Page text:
As state regulators crack down on CBD, business owners try to see through haze
State regulators are launching a crackdown on hemp products that are not allowed under federal law. They're going after certain items that contain CBD - which is a component of cannabis.Posted — Updated
The Hemp Boutique in Cary sells CBD in a variety of forms, including dark chocolate, honey sticks, coffee, cheesecake-flavored bars and gummy worms.
Alyssa Schuster said she visits the store five times a week because the CBD helps her sleep.
But after seeking guidance from the feds, state regulators say the Food and Drug Administration considers CBD a drug and bans it from being added to food.
Schuster said this disappoints her.
"I was so sad. I wanted to come in here and talk to them about it because they're the ones that sold me all their gummies and everything," she said.
Assistant Agriculture Commissioner Joe Reardon says CBD packaged in food could end up in the wrong mouths.
"We're seeing it in ice cream, we're seeing it in lollipops, we're seeing it in a lot of products that are sold to children," he said.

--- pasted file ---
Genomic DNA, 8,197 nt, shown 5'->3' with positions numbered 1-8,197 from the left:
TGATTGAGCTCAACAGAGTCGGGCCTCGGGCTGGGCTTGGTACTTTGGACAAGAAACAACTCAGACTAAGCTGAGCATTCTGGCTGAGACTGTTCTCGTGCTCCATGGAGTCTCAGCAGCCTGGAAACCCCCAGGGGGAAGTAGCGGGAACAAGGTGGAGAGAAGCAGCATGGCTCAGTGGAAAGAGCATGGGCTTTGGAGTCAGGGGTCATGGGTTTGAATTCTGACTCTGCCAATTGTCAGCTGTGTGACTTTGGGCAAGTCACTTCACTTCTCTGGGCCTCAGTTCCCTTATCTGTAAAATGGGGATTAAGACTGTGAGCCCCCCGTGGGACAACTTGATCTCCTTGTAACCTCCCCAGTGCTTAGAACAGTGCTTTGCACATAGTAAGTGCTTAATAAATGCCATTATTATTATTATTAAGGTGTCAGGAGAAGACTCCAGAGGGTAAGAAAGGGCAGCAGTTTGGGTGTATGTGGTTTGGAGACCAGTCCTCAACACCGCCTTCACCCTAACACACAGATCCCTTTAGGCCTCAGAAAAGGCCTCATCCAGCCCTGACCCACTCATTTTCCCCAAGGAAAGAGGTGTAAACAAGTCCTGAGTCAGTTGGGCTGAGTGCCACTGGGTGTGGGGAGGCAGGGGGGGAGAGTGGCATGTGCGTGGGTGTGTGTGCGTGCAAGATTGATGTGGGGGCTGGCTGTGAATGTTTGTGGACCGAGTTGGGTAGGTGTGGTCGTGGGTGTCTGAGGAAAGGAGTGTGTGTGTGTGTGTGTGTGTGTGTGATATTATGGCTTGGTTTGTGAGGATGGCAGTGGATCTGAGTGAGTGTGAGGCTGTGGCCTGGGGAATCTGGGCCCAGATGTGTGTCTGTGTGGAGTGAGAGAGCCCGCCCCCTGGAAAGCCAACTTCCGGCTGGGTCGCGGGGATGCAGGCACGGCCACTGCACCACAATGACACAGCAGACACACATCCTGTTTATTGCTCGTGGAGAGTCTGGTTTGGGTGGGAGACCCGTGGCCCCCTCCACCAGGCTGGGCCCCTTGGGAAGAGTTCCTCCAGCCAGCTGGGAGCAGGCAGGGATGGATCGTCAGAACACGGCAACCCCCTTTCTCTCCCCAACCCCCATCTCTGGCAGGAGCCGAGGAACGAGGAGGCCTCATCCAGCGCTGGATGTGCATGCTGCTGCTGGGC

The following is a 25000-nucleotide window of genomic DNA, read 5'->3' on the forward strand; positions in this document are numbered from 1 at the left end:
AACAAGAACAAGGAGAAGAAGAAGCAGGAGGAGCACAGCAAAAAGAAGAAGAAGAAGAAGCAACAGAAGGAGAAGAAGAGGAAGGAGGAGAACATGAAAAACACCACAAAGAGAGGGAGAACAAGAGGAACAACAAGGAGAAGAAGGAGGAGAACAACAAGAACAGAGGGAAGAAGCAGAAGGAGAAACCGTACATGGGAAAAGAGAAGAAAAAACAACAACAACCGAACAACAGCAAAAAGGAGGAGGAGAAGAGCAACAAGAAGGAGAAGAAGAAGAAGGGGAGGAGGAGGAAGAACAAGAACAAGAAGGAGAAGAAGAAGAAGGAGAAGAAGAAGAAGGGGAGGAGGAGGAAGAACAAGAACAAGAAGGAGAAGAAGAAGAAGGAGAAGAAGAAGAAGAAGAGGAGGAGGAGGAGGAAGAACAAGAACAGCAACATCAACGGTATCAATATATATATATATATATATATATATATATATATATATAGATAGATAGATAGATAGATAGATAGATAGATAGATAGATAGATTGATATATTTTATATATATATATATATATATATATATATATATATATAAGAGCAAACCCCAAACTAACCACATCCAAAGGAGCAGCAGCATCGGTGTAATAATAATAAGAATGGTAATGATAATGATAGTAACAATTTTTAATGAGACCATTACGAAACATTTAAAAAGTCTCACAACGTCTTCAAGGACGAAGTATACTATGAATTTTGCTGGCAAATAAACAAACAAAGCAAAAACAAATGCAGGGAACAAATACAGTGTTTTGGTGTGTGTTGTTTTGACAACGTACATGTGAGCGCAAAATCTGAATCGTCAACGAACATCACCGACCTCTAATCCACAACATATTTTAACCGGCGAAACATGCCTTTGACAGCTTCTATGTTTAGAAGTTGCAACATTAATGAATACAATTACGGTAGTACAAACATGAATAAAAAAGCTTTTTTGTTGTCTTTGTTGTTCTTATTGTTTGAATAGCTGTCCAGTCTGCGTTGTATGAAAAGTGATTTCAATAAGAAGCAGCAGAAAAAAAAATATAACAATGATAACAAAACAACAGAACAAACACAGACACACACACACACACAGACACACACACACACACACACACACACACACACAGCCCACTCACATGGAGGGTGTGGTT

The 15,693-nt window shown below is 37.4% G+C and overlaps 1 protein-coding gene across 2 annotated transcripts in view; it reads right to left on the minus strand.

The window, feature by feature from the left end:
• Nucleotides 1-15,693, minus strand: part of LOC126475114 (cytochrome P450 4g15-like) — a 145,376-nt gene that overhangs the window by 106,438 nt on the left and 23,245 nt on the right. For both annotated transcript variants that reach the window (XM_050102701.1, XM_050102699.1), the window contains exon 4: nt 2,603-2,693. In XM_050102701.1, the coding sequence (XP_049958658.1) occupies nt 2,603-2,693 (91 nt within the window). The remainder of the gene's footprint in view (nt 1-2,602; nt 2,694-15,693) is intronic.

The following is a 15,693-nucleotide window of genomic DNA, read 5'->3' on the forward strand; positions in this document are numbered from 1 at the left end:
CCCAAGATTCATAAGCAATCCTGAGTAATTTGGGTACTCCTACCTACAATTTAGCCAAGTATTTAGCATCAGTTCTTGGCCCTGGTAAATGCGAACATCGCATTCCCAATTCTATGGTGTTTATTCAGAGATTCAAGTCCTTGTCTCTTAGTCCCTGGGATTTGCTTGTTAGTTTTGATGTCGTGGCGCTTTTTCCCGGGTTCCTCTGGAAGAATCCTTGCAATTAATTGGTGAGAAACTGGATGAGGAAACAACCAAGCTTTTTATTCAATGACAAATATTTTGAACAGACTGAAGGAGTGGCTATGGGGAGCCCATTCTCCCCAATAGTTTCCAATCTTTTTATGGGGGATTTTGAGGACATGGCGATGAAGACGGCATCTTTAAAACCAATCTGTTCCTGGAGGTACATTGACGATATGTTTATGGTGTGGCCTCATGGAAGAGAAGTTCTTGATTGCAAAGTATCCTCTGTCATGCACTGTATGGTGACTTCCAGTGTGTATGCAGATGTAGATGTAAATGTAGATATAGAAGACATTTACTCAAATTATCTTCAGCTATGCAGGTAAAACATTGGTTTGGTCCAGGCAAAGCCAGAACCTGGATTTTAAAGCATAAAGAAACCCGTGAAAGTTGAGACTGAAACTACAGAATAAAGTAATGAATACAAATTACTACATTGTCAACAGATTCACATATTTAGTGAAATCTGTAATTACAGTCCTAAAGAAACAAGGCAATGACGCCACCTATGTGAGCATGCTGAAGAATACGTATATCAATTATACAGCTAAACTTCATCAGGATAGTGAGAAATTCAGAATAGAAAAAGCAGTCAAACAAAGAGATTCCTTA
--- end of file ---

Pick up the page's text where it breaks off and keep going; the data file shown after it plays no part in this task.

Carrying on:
Products are barred from claiming that CBD can prevent, treat or cure any disease.
A news release from the state agriculture department says failure to comply could result in "seizure of products."
Reardon said he wants business owners to understand the foundation of the law and make good business decisions, but Roland Jones, who owns the Hemp Boutique, said the law has been hazy.
"Gray areas," he said. "If I have to stop selling certain products, I will to comply with the laws of North Carolina."
State agriculture field inspectors will be on the lookout for CBD products that violate the law. Consumers can contact the Department of Agriculture and Consumer Services if they have any questions or complaints about what is being sold.